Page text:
A Metaverse Winner & a Tech Icon (GOOGL)

History of Google and Alphabet

GOOGL has a Silicon Valley fairytale beginning. Two relatively unfocused Stanford University graduate students in the Department of Computer Science, Larry Page and Sergey Brin, were searching for dissertation topics and decided to investigate the “mathematical properties” of the World Wide Web – a somewhat unspecific focus.

Their interests focused on determining the number of backlinks and the nature of these back links that went to a given website and then assigning a relative importance to that website. This is similar to the way that the journal articles written by scientists are ranked by number and quality of citations.


Larry Page and Sergey Brin as graduate students at Stanford University. (Source: wired.com)


It’s pretty easy to see where this is going. Their research naturally gave way to a better internet search engine than anything that existed at the time, and so Google was spun-out from their graduate research studies. The company launched in 1996. All graduate students should be so lucky to have their graduate studies turn into multi-billion-dollar opportunities!

Google has been the dominant way of searching the internet ever since and very likely will remain so into the far future. In reality, Google has what Peter Thiel called in his book, “Zero to One,” a monopoly.

With this monopoly, GOOGL has put its resources to good, almost philanthropic, uses benefiting the everyman. They bought Keyhole Inc. in 2004, which eventually became Google Earth and offered it free of charge. Google has also offered other crucially useful programs free of charge such as word processors, spreadsheets, slide show presentation programs, email browsers, calendar programs, etc. In-fact, Google offers what is essentially all of Microsoft’s Office Suite for free.

In 2012, GOOGL CEO, Eric Schmidt, decided to turn it into a holding company. The parent company became the newly invented Alphabet Inc., and Google became one of many companies held within it. Other companies of note held within the holding company are autonomous vehicle developer Waymo and venture capital firm GV.


Alphabet / Google headquarters in Mountain View, California. (Source: corporateofficeheadquarters.org)


Latest Happenings at Alphabet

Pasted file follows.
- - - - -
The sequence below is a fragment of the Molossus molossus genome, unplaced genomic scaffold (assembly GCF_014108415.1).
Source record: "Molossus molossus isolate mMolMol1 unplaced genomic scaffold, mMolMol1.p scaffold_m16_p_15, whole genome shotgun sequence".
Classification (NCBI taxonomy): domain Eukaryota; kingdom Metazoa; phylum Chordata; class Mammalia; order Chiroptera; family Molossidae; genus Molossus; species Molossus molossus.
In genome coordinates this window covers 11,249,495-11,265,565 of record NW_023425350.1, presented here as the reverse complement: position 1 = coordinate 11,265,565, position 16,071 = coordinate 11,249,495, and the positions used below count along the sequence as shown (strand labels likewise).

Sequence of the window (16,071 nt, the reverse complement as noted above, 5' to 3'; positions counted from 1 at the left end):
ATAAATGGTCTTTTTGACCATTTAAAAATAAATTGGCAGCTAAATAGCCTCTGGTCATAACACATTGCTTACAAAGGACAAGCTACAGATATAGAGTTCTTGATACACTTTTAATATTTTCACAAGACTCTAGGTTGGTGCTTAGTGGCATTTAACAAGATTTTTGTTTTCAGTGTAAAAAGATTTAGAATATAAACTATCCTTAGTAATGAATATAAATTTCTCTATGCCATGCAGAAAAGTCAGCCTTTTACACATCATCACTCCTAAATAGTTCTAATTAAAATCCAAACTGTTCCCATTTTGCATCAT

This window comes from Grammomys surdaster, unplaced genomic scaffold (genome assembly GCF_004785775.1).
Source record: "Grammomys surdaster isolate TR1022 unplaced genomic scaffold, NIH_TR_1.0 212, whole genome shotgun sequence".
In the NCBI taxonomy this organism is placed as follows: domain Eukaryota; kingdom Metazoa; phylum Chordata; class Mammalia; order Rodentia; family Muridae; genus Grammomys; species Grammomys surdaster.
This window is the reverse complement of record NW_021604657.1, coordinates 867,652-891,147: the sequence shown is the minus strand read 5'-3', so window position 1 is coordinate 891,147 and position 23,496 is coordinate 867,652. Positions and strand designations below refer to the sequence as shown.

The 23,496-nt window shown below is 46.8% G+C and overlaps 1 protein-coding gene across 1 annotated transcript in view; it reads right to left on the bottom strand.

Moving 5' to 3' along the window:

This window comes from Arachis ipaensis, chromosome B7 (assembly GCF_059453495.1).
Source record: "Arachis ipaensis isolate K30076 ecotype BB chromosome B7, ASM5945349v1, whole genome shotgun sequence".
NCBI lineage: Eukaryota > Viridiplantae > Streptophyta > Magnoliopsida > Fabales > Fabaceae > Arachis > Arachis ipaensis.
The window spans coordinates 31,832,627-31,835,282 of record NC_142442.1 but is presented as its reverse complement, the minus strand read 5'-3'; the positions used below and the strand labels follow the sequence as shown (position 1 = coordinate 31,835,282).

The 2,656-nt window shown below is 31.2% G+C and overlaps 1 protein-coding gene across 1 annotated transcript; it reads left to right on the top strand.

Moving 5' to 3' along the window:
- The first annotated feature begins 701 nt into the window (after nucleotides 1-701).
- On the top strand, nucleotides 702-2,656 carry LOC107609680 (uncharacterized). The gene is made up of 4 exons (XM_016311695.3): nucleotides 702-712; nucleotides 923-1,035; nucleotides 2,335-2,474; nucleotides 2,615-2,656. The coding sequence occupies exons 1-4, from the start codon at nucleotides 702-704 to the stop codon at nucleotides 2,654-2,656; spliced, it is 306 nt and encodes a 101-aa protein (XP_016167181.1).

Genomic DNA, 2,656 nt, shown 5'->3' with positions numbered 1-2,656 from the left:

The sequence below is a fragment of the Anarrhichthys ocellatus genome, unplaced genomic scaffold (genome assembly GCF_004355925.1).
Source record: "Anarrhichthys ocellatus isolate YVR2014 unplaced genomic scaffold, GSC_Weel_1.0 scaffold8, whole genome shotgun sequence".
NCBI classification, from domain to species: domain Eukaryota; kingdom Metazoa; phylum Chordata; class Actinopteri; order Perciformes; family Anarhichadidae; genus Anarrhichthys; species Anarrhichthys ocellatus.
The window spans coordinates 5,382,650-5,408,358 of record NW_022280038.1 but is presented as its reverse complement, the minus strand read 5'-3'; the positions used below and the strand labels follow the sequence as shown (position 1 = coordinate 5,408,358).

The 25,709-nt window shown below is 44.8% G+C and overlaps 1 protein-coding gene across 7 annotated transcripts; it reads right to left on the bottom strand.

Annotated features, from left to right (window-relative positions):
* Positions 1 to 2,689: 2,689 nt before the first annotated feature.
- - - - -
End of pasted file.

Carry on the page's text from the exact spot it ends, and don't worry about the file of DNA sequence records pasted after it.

Alphabet has made several acquisitions since our last status report. Based on what it has been purchasing, it appears to be focused on developing the Metaverse. It has purchased companies that are developing key components that will make the Metaverse a reality. As I’ve described in previous articles, the Metaverse will be similar to the internet, but much more immersive. Participants will wear special goggles that help you feel like you’re standing in an alternate reality.

Besides ever more realistic video games, Metaverse developers envision a variety of novel uses. For example, interactive museums where you can interact with exhibits. Another interesting example will be epic (Meta-) public concerts where well-known bands play virtual instruments and sing within the Metaverse. There’s plans for special parts of the Metaverse that can improve a surgeon’s ability to operate on needy patients with remote oversight or virtual courses in virtual reality (VR).

In March, GOOGL purchased Fremont, California-based Raxium for $1 billion. This innovative company is revolutionizing micro-displays in augmented reality (AR) goggles with micro-light emitting diodes (mLEDs). Its displays are smaller, higher resolution, and more energy efficient than such devices have ever been before.


Raxium has moved the needle on micro-LEDs for AR goggles. (Source: techlog360.com)


In April, through its Intrinsic subsidiary, GOOGL purchased Vicarious for an undisclosed amount. Vicarious develops artificial intelligence (AI) used to make robots more intelligent and useful. Right now, AI robotic software developed by Vicarious is used to pack complicated, multicomponent products into complicated boxes and wrapping. However, its software will likely become relevant for a variety of other applications.

Also in April, Alphabet purchased edge computing pioneer and leader MobiledgeX. Edge computing is an architecture that brings cloud storage geographically closer to computation power. So, it’s a location specific strategy, meaning computers in the cloud need to be physically close to the computers generating data. The advantages are faster speeds and greater bandwidth. Alphabet will benefit from this acquisition because it brings greater speed and efficiency to their future Metaverse.


Alphabet’s Market Performance

Here’s a piece of really good news for the average investor – Alphabet had a 20 for 1 stock split on July 18. This means that rather than paying around $2,000 per share, now you can have a piece of Alphabet for around $100. That doesn’t change the market value of the stock. It just makes it easier for individual investors to afford. Plus, it creates more shares for investors to buy and trade.

It also helps if GOOGL initiates a stock buyback plan to reduce outstanding shares and increase market value. It announced a $70 billion stock buyback program in late April.



At this point, as a tech stock icon, it has been under pressure in the current market. As you can see from the chart above, GOOGL is down by about 27% from its peak in October 2021, but given its massive run, it’s just a blip in the overall trajectory of this juggernaut. While the stock price has sunk with the general market, it’s clearly now selling at a significant discount, and you might want to think about buying more or establishing a position in this true MegaTrend stock.


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